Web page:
Paul Aird was an Emeritus Professor of Forestry Conservation Policy at the University of Toronto.  I first met Paul Aird, and his wife Linda Pim, at the Tom Thomson Art Gallery in 2008, at the opening of an exhibition featuring the exquisite pen and ink drawings of Thoreau MacDonald, many of which adorn the pages of my copy of Aird’s first book  – Loon Laughter, Ecological Fables and Nature Tales. I met him again in 2017 when I invited him to present many of those stories himself to an OSFN audience in the auditorium of the Public Library here. In  2021 at the age of 91, he published his book of poetry and more entitled Butterfly Beautifly Beautiful: Nature Poems. Paul loved to walk, hike, skate, ski, snowshoe, paddle a canoe and camp in Canada’s wild places, in particular on the Saugeen Bruce Peninsula.

Esteemed local wildlife artist Frank de Matteis  remembers Paul Aird as a devout naturalist who appreciated Frank’s quality workmanship and supported his  efforts to do fine research for his paintings through the facilities of the ROM.

Meanwhile, OSFN’s Lynne Richardson shared these notes:”I remember Paul Aird as a strong, yet gentle presence on the Niagara Escarpment Commission, dedicated to the proper preservation of the Escarpment landscapes.
I also remember Paul for his putting his forestry training together with his research on the highly endangered Kirtland’s Warbler – identifying stands of Jack Pine in Ontario and surveying them based on his hypothesis that the species would seek suitable habitat outside its known breeding grounds – and proving it true with the discovery of nesting birds near Ottawa.  Years ago, I was delighted one early summer day to be wandering a remote Jack Pine alvar on the Bruce Peninsula and seeing Paul appear out of the trees – secretly searching for Kirtland’s!”

Paul Aird also played  a leading role in competing the book  “Growing Trees From Seed” for its health-challenged originator Henry Kock, of the University of Guelph and the Arboretum there.   

To close, a quote from Paul Aird’s Loon Laughter: Two forces shape the world –  nature and human nature.


Nature Club News for February 2024

by John Dickson

 The topic of the February presentation of the Owen Sound Field Naturalists (OSFN) is: 

Changing Dynamics of the Fish Community in Lake Huron, with Arunas Liskauskas, of the Ontario 

Ministry of Natural Resources and Forestry.  The Lake Huron aquatic ecosystem has experienced profound changes over the last few decades, primarily driven by the effects of invasive species. Fish communities have been altered and food webs have been disrupted and changed. Predicting the future state of fish communities has become much more difficult as a result.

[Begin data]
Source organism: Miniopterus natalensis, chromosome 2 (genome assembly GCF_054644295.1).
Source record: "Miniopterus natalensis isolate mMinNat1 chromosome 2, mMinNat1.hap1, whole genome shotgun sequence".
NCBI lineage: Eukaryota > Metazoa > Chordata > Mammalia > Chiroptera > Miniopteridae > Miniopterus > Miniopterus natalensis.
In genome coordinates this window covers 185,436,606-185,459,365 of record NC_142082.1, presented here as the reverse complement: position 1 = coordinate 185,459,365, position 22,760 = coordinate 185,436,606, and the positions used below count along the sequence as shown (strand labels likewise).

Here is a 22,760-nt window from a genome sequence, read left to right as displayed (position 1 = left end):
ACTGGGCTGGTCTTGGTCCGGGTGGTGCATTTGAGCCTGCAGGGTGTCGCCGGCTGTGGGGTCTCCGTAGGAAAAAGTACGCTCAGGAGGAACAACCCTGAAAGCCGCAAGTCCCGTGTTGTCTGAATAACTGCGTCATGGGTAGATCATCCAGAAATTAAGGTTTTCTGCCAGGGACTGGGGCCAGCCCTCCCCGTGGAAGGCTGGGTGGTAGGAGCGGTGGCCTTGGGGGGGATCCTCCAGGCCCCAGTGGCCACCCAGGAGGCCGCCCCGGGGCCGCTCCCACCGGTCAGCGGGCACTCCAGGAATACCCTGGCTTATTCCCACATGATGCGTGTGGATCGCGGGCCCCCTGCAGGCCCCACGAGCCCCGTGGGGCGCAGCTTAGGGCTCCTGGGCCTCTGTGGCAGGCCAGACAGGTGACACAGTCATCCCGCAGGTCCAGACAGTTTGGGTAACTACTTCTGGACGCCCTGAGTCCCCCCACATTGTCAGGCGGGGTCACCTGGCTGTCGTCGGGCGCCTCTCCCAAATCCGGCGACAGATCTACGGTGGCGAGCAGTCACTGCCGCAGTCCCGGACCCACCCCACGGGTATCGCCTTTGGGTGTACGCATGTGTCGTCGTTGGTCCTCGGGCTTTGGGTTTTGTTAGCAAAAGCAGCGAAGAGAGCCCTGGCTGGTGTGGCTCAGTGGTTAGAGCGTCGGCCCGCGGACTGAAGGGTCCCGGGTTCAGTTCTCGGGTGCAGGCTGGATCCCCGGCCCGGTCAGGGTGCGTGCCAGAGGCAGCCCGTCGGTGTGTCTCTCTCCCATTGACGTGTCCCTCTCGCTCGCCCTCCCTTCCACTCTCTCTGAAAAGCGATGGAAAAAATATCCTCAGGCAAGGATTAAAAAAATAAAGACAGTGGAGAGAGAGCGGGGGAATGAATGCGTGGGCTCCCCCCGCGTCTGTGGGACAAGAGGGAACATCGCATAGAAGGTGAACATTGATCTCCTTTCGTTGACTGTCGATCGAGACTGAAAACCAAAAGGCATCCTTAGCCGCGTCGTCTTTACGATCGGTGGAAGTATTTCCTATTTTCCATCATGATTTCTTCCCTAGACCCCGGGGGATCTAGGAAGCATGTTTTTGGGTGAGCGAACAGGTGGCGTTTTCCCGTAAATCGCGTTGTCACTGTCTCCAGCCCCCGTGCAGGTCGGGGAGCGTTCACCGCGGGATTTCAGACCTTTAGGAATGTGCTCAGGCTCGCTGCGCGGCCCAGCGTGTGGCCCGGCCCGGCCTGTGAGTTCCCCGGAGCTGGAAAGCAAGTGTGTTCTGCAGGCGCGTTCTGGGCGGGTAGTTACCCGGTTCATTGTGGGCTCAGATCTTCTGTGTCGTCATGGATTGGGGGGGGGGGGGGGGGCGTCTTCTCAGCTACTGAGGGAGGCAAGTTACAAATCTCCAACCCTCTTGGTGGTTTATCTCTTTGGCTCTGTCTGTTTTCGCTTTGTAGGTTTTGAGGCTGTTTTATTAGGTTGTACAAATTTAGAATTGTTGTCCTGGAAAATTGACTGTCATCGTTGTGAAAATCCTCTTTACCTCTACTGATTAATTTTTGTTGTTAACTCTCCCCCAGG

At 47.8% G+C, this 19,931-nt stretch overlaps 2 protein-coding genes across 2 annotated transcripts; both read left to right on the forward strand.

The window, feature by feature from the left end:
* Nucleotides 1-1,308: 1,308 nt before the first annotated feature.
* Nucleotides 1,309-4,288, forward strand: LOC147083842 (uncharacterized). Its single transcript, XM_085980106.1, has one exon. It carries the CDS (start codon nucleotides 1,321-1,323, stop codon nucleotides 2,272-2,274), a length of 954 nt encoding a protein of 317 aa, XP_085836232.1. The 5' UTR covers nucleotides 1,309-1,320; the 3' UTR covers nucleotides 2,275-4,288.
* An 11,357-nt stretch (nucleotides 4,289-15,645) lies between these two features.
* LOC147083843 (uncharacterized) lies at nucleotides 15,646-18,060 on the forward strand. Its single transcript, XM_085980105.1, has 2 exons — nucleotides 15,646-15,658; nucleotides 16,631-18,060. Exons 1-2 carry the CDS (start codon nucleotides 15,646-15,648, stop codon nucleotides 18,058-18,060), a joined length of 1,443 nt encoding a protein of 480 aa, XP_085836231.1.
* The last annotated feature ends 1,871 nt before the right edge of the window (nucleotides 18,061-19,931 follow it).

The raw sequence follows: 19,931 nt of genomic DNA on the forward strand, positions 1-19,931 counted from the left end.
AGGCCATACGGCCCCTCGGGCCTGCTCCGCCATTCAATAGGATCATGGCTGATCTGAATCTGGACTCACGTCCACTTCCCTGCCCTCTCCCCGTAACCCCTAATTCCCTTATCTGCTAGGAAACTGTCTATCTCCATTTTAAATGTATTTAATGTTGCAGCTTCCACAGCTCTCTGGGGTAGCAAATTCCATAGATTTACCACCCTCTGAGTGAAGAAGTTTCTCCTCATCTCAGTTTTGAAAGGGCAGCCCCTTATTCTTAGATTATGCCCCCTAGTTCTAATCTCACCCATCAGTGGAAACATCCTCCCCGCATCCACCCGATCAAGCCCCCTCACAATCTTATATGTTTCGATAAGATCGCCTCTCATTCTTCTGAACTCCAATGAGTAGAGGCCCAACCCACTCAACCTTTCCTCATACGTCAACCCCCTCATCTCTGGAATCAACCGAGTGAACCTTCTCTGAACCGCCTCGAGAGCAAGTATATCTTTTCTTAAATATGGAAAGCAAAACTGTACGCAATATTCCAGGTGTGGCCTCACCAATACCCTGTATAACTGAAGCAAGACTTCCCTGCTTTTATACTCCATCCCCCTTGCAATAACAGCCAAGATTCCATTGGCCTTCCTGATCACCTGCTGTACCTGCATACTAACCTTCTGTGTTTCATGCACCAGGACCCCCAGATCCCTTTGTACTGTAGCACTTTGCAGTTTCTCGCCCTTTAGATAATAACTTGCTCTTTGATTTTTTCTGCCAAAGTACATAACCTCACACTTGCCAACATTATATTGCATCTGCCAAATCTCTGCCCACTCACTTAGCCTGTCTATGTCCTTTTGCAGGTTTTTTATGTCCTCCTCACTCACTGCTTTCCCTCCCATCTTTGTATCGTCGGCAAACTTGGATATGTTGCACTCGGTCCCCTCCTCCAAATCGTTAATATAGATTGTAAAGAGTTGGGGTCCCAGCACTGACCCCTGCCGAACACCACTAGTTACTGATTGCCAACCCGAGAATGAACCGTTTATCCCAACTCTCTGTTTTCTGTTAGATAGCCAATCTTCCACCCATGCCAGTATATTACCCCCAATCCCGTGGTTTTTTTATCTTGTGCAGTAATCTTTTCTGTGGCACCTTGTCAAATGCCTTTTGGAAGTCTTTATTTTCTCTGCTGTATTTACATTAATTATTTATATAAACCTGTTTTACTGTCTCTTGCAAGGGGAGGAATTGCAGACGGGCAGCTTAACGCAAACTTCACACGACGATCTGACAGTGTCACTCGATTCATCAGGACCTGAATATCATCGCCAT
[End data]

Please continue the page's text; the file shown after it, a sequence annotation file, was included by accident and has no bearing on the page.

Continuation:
Management biologist, Arunas Liskauskas, will provide an overview of management and research efforts aimed at trying to understand these changes.

Arunas Liskauskas has been working as a management biologist with the Upper Great Lakes Management Unit of the Ministry of Natural Resources and Forestry since 1992. He received his Hon. BSc and MSc from the University of Guelph in Fisheries Science and Fish Genetics. After working in Algonquin Park and eastern Ontario he has been involved with monitoring and assessing nearshore fish community health in Lake Huron, liaising with the public on fisheries management issues and was the lead author of the Lake Huron Environmental Objectives.
 This event is scheduled for 7pm this Thursday, February 8, (doors open by 6:30pm) at the Harry Lumley Bayshore Community Centre and on Zoom – with a ZOOM LINK available upon request, by emailing, in advance, to with Fish in the subject line.   

 Everyone is welcome, with admission Free or by Donation. For more information please visit and on Facebook.

Congratulations to Beth Gilhespy, popular OSFN speaker, hike leader and author, on her recent appointment as CEO of the Escarpment Biosphere Conservancy (EBC), who announced ‘We are so excited to announce the hiring of our new CEO – the incomparable Beth Gilhespy! Beth is a proven conservation leader, with a record that demonstrates not only her passion for the escarpment and protecting species at risk – but also the broad range of skills needed to get the job done!’ Beth Gilhespy replied ‘Soon I’ll be saying goodbye to my dear animal friends and colleagues at Toronto Zoo Wildlife Conservancy. It’s been an amazing time of learning and growing. Now back to the land, always in my heart. My last day with my amazing Zoo colleagues is March 1 (lots to do between now and then!) and I start at the Escarpment Biosphere Conservancy (EBC) March 4, 2024.Gilhespy was also on hand nearby for EBC’s afternoon of snowshoeing and hot chocolate at Mooi Nature Preserve, by the Spey River on February 3rd.

Coming soon to a backyard near you is the  Great Backyard Bird Count, February 16–19, an annual four-day event that engages bird enthusiasts of all ages around the world in counting birds to create a real-time snapshot of where the birds are. Anyone can participate, from beginners to experts. You can count for as little as 15 minutes on a single day, or for as long as you like each day of the event. It’s free, fun, and easy – and it helps the birds! The Great Backyard Bird Count is a joint program of the Cornell Lab of Ornithology and Audubon with Canadian partner Birds Canada. Visit  Great Backyard Bird Count to learn more and get started! For more information contact: Coordinator Kerrie Wilcox here:  kwilcox AT

January 31 – Cedar Waxwing  Photos by Ingrid Remkins, north of Kimberley